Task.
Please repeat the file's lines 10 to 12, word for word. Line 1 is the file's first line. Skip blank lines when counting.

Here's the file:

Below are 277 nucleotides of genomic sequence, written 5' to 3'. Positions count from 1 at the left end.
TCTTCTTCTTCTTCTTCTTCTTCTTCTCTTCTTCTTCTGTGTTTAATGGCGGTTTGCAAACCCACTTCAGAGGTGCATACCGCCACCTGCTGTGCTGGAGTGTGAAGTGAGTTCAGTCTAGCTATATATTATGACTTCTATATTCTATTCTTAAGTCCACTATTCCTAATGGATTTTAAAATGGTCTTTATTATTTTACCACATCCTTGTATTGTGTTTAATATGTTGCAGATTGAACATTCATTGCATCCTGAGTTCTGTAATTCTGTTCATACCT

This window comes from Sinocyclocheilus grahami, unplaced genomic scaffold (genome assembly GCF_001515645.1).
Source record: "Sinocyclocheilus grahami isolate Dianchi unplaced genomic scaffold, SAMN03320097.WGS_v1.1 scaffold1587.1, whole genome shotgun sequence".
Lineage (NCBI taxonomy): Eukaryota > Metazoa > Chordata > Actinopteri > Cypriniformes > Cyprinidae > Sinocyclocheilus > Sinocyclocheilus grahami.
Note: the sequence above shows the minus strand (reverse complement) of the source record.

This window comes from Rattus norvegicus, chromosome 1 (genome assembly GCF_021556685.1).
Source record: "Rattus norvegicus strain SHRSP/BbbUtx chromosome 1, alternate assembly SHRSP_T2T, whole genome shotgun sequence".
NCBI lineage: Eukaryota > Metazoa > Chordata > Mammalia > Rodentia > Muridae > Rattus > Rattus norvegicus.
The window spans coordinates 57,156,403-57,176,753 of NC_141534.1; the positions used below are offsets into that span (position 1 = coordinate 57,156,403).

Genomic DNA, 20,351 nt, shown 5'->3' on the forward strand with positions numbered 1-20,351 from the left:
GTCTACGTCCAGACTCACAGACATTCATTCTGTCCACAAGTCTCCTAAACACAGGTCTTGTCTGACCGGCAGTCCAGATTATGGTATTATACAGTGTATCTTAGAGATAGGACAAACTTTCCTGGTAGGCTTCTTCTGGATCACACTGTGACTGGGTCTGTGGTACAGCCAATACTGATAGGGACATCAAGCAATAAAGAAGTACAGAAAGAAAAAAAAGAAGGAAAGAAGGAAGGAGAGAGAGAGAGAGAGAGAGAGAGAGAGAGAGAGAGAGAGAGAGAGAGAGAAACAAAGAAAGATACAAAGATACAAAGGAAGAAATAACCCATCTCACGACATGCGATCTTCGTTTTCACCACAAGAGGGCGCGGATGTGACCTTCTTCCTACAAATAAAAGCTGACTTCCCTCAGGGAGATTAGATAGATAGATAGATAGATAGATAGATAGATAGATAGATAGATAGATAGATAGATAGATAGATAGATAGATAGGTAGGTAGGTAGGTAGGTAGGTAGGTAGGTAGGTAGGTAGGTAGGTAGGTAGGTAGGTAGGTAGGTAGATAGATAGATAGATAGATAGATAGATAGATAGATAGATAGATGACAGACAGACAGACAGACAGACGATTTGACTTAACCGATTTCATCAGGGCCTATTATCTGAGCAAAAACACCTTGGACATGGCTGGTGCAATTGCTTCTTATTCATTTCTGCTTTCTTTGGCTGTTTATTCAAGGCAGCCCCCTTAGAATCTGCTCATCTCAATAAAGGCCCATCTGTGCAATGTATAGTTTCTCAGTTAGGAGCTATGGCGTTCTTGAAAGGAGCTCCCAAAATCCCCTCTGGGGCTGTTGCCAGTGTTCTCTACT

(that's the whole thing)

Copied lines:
The window spans coordinates 57,156,403-57,176,753 of NC_141534.1; the positions used below are offsets into that span (position 1 = coordinate 57,156,403).

Genomic DNA, 20,351 nt, shown 5'->3' on the forward strand with positions numbered 1-20,351 from the left:
GTCTACGTCCAGACTCACAGACATTCATTCTGTCCACAAGTCTCCTAAACACAGGTCTTGTCTGACCGGCAGTCCAGATTATGGTATTATACAGTGTATCTTAGAGATAGGACAAACTTTCCTGGTAGGCTTCTTCTGGATCACACTGTGACTGGGTCTGTGGTACAGCCAATACTGATAGGGACATCAAGCAATAAAGAAGTACAGAAAGAAAAAAAAGAAGGAAAGAAGGAAGGAGAGAGAGAGAGAGAGAGAGAGAGAGAGAGAGAGAGAGAGAGAGAGAGAGAAACAAAGAAAGATACAAAGATACAAAGGAAGAAATAACCCATCTCACGACATGCGATCTTCGTTTTCACCACAAGAGGGCGCGGATGTGACCTTCTTCCTACAAATAAAAGCTGACTTCCCTCAGGGAGATTAGATAGATAGATAGATAGATAGATAGATAGATAGATAGATAGATAGATAGATAGATAGATAGATAGATAGATAGGTAGGTAGGTAGGTAGGTAGGTAGGTAGGTAGGTAGGTAGGTAGGTAGGTAGGTAGGTAGGTAGGTAGATAGATAGATAGATAGATAGATAGATAGATAGATAGATAGATGACAGACAGACAGACAGACAGACGATTTGACTTAACCGATTTCATCAGGGCCTATTATCTGAGCAAAAACACCTTGGACATGGCTGGTGCAATTGCTTCTTATTCATTTCTGCTTTCTTTGGCTGTTTATTCAAGGCAGCCCCCTTAGAATCTGCTCATCTCAATAAAGGCCCATCTGTGCAATGTATAGTTTCTCAGTTAGGAGCTATGGCGTTCTTGAAAGGAGCTCCCAAAATCCCCTCTGGGGCTGTTGCCAGTGTTCTCTACT